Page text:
REDRUTH, a market town in the Camborne parliamentary division of Cornwall, England, 17 m. E.N.E. of Penzance, on the Great Western railway. Pop. of urban district (1901) 10,451. It lies high, on the northward slope of the central elevation of the county, with bare rocky moors to the south. It is the chief mining town in Cornwall, and the bulk of the population is engaged in the tin mines or at the numerous tinstreaming works. The parish church of St Uny, of which only the tower is ancient (Perpendicular), stands outside the town to the west, at the foot of a rugged hill named Cam Brea. On the summit of this hill, besides a monument (1836) to Lord de Dunstanville and a small ancient castle, various prehistoric remains are traceable. A museum attached to the science and art schools and a miners' hospital are notable institutions in Redruth. A large quantity of the tin is sold by public auction at the mining exchange, the sales being known as tin-ticketings. There are manufactures of safety fuses, breweries, iron foundries and railway works. Tramways serve the neighbouring mines and the small port of Portreath on the north coast.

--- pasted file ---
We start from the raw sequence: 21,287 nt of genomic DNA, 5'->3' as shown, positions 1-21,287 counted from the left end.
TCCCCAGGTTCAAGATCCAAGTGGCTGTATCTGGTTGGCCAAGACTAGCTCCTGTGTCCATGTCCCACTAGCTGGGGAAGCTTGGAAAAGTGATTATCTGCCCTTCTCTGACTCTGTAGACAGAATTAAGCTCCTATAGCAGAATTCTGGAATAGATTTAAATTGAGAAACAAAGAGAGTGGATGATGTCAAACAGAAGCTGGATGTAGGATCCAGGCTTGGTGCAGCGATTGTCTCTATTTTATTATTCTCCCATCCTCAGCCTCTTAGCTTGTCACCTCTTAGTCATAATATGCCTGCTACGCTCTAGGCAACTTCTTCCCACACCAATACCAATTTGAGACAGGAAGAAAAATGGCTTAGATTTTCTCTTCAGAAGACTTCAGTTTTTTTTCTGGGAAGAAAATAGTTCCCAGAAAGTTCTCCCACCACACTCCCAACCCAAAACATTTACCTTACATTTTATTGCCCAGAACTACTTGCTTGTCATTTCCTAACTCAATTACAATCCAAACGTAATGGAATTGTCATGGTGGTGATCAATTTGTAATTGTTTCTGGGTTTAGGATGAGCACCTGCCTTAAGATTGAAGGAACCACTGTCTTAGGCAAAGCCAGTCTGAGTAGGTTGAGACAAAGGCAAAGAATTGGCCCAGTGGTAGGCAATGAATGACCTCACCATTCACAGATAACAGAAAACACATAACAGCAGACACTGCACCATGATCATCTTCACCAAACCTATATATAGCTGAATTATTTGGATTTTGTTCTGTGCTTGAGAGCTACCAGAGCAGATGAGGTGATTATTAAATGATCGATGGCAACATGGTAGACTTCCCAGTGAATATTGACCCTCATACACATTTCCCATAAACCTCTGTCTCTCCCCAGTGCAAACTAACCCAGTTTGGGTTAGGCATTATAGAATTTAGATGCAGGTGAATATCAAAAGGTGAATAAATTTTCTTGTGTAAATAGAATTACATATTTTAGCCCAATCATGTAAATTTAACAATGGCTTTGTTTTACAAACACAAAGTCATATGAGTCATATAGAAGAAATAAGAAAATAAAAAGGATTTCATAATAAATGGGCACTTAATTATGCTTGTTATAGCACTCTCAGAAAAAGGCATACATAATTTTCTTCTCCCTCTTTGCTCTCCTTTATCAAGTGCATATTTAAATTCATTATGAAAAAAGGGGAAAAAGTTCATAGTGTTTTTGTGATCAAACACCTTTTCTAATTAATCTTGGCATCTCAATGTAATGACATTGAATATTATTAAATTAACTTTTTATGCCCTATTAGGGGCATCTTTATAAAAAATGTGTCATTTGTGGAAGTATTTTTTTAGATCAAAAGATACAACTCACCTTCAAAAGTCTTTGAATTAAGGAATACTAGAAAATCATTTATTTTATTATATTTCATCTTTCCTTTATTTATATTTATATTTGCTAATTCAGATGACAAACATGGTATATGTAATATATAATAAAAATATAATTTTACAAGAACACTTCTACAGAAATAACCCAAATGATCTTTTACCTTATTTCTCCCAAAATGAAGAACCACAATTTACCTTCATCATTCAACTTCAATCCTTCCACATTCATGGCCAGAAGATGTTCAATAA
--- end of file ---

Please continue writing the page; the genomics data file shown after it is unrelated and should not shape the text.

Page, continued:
Note - this article incorporates content from Encyclopaedia Britannica, Eleventh Edition, (1910-1911)